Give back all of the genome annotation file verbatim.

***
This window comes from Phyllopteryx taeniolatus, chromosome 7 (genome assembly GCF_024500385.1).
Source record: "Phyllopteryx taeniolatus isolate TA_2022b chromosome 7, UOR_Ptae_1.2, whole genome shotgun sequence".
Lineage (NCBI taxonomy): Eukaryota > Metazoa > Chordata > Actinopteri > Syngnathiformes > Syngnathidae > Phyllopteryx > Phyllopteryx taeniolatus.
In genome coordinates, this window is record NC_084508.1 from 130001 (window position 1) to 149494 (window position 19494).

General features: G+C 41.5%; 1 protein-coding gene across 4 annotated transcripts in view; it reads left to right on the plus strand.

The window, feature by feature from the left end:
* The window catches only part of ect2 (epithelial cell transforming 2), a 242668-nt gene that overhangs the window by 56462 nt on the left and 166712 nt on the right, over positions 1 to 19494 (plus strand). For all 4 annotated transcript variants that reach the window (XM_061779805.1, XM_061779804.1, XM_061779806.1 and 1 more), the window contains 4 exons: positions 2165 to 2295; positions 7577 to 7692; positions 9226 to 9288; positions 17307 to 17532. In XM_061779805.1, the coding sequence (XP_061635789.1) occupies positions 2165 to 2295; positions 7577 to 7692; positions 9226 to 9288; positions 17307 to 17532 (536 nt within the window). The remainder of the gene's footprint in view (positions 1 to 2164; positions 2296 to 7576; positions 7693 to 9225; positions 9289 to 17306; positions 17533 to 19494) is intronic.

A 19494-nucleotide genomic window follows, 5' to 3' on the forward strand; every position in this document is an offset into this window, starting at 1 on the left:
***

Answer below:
This window comes from Phyllopteryx taeniolatus, chromosome 7 (genome assembly GCF_024500385.1).
Source record: "Phyllopteryx taeniolatus isolate TA_2022b chromosome 7, UOR_Ptae_1.2, whole genome shotgun sequence".
Lineage (NCBI taxonomy): Eukaryota > Metazoa > Chordata > Actinopteri > Syngnathiformes > Syngnathidae > Phyllopteryx > Phyllopteryx taeniolatus.
In genome coordinates, this window is record NC_084508.1 from 130001 (window position 1) to 149494 (window position 19494).

General features: G+C 41.5%; 1 protein-coding gene across 4 annotated transcripts in view; it reads left to right on the plus strand.

The window, feature by feature from the left end:
* The window catches only part of ect2 (epithelial cell transforming 2), a 242668-nt gene that overhangs the window by 56462 nt on the left and 166712 nt on the right, over positions 1 to 19494 (plus strand). For all 4 annotated transcript variants that reach the window (XM_061779805.1, XM_061779804.1, XM_061779806.1 and 1 more), the window contains 4 exons: positions 2165 to 2295; positions 7577 to 7692; positions 9226 to 9288; positions 17307 to 17532. In XM_061779805.1, the coding sequence (XP_061635789.1) occupies positions 2165 to 2295; positions 7577 to 7692; positions 9226 to 9288; positions 17307 to 17532 (536 nt within the window). The remainder of the gene's footprint in view (positions 1 to 2164; positions 2296 to 7576; positions 7693 to 9225; positions 9289 to 17306; positions 17533 to 19494) is intronic.

A 19494-nucleotide genomic window follows, 5' to 3' on the forward strand; every position in this document is an offset into this window, starting at 1 on the left: